David Bourget (Western Ontario)
David Chalmers (ANU, NYU)
Rafael De Clercq
Jack Alan Reynolds
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Clinical Ethics 1 (3):159-164 (2006)
Background Although methods proposed for the conduct of ethics consultation tend to be viewed as competing approaches, they may in fact function in a complementary manner. Methods We describe the experience of ethics consultation in two ethics committees at the University Hospitals of Geneva, Switzerland. Results Both committees provide case consultation by a multi-disciplinary team of committee members, but with different processes. These differences in process do not necessarily lead to differences in outcome. Discussion Different methods of ethics consultation are not mutually exclusive, and can co-exist within the same institution. The practical application of one method of ethics consultation can lead to substantial variations in process between different groups of consultants. Conclusion Despite the importance of clarifying theoretical groundings, and consultation and deliberation processes, in ethics consultation, choosing between different processes may not be pressing. To assist these choices, exploration of the practical strengths and weaknesses of different methods will be necessary to assist clinical ethicists, and clinical ethics committees, in acquiring a flexible and evidence-based set of approaches to their work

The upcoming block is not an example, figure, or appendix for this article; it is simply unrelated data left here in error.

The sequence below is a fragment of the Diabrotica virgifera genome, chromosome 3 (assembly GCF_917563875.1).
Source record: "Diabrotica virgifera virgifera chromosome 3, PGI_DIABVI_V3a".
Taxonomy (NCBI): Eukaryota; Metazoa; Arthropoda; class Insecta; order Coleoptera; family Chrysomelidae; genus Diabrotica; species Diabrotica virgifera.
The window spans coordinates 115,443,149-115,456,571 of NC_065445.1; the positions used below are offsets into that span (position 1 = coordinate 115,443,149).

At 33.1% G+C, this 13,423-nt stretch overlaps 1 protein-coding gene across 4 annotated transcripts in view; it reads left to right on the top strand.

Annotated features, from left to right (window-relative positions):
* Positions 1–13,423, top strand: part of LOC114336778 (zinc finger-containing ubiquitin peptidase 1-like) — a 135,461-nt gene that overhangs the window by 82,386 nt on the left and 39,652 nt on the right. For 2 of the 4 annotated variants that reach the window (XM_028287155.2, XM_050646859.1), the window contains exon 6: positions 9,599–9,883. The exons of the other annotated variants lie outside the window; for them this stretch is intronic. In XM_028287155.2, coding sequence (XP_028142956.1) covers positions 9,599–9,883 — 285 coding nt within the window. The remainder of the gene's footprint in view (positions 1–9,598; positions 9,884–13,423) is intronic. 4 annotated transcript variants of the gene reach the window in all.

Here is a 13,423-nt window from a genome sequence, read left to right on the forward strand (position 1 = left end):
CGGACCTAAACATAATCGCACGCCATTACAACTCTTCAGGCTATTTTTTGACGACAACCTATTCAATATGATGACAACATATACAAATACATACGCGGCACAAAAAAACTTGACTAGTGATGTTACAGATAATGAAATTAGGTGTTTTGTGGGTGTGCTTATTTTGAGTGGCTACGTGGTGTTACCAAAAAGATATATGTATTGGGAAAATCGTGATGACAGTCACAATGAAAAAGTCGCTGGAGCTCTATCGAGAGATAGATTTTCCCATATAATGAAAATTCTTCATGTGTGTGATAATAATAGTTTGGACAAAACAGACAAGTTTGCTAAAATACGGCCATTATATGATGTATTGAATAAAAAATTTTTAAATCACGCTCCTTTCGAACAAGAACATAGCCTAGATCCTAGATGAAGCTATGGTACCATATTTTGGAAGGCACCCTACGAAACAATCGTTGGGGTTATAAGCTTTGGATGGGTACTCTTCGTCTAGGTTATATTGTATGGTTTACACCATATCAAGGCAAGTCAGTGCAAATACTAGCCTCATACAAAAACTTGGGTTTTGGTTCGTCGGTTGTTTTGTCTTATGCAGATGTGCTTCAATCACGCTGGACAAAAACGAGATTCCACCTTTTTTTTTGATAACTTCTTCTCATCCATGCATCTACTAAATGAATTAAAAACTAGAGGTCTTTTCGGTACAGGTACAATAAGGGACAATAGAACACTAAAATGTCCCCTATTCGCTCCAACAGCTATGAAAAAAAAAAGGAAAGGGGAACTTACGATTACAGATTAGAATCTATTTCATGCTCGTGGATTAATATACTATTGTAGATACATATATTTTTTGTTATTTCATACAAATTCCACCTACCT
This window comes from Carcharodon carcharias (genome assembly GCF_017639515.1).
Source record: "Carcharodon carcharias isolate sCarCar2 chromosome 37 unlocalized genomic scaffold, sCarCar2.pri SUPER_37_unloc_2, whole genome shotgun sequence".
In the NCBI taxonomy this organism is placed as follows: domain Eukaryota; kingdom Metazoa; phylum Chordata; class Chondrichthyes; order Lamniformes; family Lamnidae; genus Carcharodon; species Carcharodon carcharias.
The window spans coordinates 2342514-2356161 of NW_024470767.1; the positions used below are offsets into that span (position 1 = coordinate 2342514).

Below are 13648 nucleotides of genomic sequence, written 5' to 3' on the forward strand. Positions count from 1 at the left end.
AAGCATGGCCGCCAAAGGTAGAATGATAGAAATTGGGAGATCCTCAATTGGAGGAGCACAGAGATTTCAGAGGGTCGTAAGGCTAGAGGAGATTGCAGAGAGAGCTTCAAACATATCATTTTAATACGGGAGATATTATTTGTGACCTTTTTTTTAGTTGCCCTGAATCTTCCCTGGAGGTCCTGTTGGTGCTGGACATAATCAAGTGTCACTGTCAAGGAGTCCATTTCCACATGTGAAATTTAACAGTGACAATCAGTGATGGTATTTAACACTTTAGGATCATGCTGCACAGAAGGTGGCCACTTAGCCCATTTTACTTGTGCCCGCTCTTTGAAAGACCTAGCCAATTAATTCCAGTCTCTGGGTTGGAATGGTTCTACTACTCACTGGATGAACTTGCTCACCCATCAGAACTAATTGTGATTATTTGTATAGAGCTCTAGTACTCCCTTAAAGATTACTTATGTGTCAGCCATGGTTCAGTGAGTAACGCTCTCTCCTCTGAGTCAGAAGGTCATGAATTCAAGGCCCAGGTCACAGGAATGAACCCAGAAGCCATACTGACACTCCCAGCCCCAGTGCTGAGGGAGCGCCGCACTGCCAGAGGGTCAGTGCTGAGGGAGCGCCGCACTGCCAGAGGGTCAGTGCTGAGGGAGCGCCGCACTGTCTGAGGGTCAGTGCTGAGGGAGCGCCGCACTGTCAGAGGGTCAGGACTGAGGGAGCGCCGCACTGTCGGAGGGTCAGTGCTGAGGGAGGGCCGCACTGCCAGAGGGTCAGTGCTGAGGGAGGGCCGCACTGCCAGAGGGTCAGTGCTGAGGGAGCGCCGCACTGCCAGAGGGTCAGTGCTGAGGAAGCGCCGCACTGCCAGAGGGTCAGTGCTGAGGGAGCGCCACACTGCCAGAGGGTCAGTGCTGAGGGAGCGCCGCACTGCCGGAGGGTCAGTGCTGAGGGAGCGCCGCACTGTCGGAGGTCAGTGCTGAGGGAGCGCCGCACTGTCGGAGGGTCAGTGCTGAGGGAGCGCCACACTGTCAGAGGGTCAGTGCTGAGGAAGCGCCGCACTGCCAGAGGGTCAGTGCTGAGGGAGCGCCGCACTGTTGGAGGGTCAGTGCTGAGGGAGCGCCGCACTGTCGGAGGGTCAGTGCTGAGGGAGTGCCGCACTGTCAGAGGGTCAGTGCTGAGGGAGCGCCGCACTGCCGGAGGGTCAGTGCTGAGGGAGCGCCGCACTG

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Samia A. Hurst, Stella Reiter-Theil, Arnaud Perrier, Reidun Forde, Anne-Marie Slowther, Renzo Pegoraro & Marion Danis (2007). Physicians' Access to Ethics Support Services in Four European Countries. Health Care Analysis 15 (4):321-335.
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